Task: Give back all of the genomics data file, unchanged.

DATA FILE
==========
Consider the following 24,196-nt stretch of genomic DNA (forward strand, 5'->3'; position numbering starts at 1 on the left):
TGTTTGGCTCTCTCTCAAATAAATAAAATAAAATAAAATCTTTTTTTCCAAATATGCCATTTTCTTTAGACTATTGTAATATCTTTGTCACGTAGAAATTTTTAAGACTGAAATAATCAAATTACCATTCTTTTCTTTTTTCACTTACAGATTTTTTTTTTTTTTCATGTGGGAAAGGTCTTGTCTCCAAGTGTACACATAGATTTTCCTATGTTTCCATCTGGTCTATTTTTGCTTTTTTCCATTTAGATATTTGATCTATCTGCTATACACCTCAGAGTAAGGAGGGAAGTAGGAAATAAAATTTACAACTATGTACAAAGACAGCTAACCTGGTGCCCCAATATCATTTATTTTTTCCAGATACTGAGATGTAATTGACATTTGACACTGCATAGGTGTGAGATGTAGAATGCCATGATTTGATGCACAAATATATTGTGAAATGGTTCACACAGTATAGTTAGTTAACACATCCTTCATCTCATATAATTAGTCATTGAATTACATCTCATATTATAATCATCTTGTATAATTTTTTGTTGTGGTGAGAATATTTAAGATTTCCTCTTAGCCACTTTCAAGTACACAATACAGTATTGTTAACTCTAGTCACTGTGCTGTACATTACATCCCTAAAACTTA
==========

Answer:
Consider the following 24,196-nt stretch of genomic DNA (forward strand, 5'->3'; position numbering starts at 1 on the left):
TGTTTGGCTCTCTCTCAAATAAATAAAATAAAATAAAATCTTTTTTTCCAAATATGCCATTTTCTTTAGACTATTGTAATATCTTTGTCACGTAGAAATTTTTAAGACTGAAATAATCAAATTACCATTCTTTTCTTTTTTCACTTACAGATTTTTTTTTTTTTTCATGTGGGAAAGGTCTTGTCTCCAAGTGTACACATAGATTTTCCTATGTTTCCATCTGGTCTATTTTTGCTTTTTTCCATTTAGATATTTGATCTATCTGCTATACACCTCAGAGTAAGGAGGGAAGTAGGAAATAAAATTTACAACTATGTACAAAGACAGCTAACCTGGTGCCCCAATATCATTTATTTTTTCCAGATACTGAGATGTAATTGACATTTGACACTGCATAGGTGTGAGATGTAGAATGCCATGATTTGATGCACAAATATATTGTGAAATGGTTCACACAGTATAGTTAGTTAACACATCCTTCATCTCATATAATTAGTCATTGAATTACATCTCATATTATAATCATCTTGTATAATTTTTTGTTGTGGTGAGAATATTTAAGATTTCCTCTTAGCCACTTTCAAGTACACAATACAGTATTGTTAACTCTAGTCACTGTGCTGTACATTACATCCCTAAAACTTA